What a choice! What was it to be? United versus Preston North End in the Fifth Round of the Cup or David Frith talking about his native Longdendale? For 101 members and visitors to Marple History there was no contest. David Frith, of course. And David did us proud. It was not so much a lecture as a love poem, conducting us from Woodhead to Mottram with many side excursions on the way.
This many-faceted transport corridor has seen huge changes over time but particularly in the last two hundred years. Historically the valley formed the panhandle of Cheshire - the thin piece of land that projects towards Yorkshire.To prove the point, the upper reaches of the Etherow is known as Salter’s Brook.
Glen Atkinson began the talk with a health warning - disciples of Health and Safety might find some of the scenes disturbing. In the event no one chose to leave the auditorium and it was just as well because they would have missed a fascinating description of an engineering marvel. When it was opened on 1st January 1894 it was the largest river navigation in the world and even today it is still the eighth longest ship canal in the world.There are plenty of superlatives to attach to the project including the cost overrun from £6.5 million to £14.5 million but Glen concentrated on describing the actual building of the canal with the benefit of an engineer’s eye.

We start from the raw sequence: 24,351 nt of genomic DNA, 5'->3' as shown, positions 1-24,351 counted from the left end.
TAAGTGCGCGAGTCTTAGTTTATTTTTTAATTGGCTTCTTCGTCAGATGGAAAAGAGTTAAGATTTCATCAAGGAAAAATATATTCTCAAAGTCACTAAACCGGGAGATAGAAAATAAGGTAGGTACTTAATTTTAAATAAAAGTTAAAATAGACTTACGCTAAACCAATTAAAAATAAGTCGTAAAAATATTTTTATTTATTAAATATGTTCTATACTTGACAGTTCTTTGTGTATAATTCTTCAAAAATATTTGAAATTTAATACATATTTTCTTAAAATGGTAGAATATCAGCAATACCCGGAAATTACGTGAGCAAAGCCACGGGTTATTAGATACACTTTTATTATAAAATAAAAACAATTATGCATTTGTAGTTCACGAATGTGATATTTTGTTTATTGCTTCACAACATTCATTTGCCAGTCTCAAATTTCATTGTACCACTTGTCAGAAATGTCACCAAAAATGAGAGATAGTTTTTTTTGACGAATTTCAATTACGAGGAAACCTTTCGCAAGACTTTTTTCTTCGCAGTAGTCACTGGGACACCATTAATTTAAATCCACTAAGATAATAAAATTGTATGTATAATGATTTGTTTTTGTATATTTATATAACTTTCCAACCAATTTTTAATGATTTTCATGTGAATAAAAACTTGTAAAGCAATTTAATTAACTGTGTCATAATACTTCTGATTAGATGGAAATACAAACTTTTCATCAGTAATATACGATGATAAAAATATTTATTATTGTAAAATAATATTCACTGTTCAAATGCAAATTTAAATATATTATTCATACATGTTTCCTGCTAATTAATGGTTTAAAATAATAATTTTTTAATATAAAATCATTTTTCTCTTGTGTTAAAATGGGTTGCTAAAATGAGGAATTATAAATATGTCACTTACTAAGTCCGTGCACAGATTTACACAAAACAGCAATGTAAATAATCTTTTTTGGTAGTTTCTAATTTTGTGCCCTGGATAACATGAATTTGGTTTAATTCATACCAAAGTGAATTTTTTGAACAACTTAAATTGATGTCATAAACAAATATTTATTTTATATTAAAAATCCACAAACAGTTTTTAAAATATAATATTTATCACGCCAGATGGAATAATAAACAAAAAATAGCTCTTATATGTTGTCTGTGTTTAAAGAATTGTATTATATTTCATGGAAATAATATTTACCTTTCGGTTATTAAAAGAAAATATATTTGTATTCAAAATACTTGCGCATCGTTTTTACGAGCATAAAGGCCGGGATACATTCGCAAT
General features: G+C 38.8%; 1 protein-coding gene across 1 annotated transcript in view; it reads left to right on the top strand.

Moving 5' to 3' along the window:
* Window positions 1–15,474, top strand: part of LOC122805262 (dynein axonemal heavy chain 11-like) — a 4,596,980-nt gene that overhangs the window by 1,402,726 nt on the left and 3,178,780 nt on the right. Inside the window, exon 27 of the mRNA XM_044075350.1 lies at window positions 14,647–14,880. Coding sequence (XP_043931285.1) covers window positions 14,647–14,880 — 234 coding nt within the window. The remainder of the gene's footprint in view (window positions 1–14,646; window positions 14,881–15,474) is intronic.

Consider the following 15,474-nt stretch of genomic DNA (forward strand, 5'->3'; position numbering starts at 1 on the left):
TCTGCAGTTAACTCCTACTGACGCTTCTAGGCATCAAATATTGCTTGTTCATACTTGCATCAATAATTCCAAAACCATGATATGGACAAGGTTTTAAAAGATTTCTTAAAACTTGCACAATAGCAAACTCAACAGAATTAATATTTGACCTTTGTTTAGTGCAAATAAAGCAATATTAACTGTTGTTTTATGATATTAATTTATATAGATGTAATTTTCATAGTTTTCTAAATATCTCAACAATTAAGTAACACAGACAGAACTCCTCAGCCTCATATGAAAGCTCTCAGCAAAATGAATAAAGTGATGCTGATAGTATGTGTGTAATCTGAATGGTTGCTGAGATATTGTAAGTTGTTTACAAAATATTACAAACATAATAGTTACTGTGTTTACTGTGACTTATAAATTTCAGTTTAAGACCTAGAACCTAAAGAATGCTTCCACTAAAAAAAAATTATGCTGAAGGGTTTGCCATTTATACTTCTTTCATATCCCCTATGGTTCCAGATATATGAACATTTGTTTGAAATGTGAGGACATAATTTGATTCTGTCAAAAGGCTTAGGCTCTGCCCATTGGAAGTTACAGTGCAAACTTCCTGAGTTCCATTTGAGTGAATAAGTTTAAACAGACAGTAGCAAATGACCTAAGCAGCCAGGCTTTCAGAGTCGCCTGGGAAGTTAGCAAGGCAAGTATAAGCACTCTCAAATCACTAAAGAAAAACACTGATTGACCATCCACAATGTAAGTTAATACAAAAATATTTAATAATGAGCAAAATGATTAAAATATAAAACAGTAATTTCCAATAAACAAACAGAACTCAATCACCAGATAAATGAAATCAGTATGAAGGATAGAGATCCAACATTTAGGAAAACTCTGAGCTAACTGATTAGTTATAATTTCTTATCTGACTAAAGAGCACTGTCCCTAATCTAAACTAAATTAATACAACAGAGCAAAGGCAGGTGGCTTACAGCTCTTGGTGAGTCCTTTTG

As the curtain came down on the History season at the April meeting, following a brief AGM section, we went behind the curtains – the curtains of Marple Hall. Although the Hall is long gone, Neil Mullineux took us on a visit to the hall. He guided us through the main rooms, revealing the richness of the lost interior. A local version of the Antiques Roadshow. Not only that but sale prices as well! How much was paid for a suit of armour or the bed that John Bradshaw actually slept in? And is it all truly lost? Where are these items now? What happened to the stained glass? And the unique French tapestries? If that is not enough to whet your appetite there may be one or two tales about the people who lived there. What happened to the girls who were rude to their new stepmother? Who was the man who married for money and got his comeuppance?